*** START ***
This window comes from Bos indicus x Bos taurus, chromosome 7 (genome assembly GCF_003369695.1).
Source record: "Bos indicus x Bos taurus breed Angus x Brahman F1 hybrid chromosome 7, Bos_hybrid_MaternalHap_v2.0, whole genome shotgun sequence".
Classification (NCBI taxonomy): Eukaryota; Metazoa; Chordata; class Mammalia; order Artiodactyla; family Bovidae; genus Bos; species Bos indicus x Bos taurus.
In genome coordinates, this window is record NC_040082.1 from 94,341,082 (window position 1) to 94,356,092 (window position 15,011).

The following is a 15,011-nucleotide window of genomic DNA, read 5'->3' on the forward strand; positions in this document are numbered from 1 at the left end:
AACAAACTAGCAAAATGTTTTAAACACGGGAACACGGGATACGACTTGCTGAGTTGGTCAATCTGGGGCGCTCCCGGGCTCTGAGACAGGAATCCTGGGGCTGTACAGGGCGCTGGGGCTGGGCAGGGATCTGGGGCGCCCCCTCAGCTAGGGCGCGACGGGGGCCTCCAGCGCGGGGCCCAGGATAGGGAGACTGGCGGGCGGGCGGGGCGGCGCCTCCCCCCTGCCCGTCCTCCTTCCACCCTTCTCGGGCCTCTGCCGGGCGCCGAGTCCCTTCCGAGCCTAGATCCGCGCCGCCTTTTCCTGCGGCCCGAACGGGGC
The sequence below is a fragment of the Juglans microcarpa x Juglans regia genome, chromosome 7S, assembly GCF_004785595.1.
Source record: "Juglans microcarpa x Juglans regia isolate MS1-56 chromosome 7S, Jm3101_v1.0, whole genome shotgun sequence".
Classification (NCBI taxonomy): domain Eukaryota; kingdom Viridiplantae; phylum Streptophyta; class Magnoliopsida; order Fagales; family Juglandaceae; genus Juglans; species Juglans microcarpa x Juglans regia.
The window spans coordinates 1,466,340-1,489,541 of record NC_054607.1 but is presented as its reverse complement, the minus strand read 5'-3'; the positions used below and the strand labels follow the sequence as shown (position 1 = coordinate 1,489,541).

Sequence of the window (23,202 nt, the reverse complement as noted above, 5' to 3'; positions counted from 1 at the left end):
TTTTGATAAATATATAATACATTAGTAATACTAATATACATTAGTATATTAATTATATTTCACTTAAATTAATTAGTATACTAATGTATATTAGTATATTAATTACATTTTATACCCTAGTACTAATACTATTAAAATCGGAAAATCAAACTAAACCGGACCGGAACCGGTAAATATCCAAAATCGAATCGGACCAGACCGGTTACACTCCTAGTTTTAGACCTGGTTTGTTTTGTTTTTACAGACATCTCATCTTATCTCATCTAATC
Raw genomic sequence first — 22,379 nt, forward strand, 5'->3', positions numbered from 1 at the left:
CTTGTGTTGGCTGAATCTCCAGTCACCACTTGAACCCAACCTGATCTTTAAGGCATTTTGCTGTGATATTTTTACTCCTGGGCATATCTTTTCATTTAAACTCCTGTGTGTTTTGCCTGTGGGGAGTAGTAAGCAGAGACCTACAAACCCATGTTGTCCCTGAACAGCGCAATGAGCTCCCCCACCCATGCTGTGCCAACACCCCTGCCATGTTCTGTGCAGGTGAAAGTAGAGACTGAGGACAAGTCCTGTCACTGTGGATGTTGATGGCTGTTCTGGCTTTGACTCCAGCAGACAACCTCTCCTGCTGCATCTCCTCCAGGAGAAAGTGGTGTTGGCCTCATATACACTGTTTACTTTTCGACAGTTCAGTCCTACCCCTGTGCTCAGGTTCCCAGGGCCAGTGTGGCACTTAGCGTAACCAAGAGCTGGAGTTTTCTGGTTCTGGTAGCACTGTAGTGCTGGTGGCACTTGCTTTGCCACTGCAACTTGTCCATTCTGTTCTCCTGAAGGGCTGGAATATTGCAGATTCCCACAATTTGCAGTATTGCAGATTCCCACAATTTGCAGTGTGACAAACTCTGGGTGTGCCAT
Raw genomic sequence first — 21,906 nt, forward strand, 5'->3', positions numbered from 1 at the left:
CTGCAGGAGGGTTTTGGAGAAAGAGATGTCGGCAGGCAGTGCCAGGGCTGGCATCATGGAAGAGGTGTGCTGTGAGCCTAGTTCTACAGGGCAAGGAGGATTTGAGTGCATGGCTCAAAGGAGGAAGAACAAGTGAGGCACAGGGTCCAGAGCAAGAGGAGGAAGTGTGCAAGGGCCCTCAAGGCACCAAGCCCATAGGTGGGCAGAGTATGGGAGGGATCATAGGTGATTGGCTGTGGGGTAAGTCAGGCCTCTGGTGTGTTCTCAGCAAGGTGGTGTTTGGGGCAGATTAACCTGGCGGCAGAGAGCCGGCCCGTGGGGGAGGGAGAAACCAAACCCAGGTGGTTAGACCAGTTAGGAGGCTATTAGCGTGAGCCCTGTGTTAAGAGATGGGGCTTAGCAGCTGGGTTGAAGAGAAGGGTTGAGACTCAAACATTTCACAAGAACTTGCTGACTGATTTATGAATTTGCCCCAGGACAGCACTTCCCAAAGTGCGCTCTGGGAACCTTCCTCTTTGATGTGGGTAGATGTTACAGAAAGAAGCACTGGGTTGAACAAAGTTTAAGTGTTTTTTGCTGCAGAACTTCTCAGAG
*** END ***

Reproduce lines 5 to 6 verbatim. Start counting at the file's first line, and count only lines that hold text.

The following is a 15,011-nucleotide window of genomic DNA, read 5'->3' on the forward strand; positions in this document are numbered from 1 at the left end:
AACAAACTAGCAAAATGTTTTAAACACGGGAACACGGGATACGACTTGCTGAGTTGGTCAATCTGGGGCGCTCCCGGGCTCTGAGACAGGAATCCTGGGGCTGTACAGGGCGCTGGGGCTGGGCAGGGATCTGGGGCGCCCCCTCAGCTAGGGCGCGACGGGGGCCTCCAGCGCGGGGCCCAGGATAGGGAGACTGGCGGGCGGGCGGGGCGGCGCCTCCCCCCTGCCCGTCCTCCTTCCACCCTTCTCGGGCCTCTGCCGGGCGCCGAGTCCCTTCCGAGCCTAGATCCGCGCCGCCTTTTCCTGCGGCCCGAACGGGGC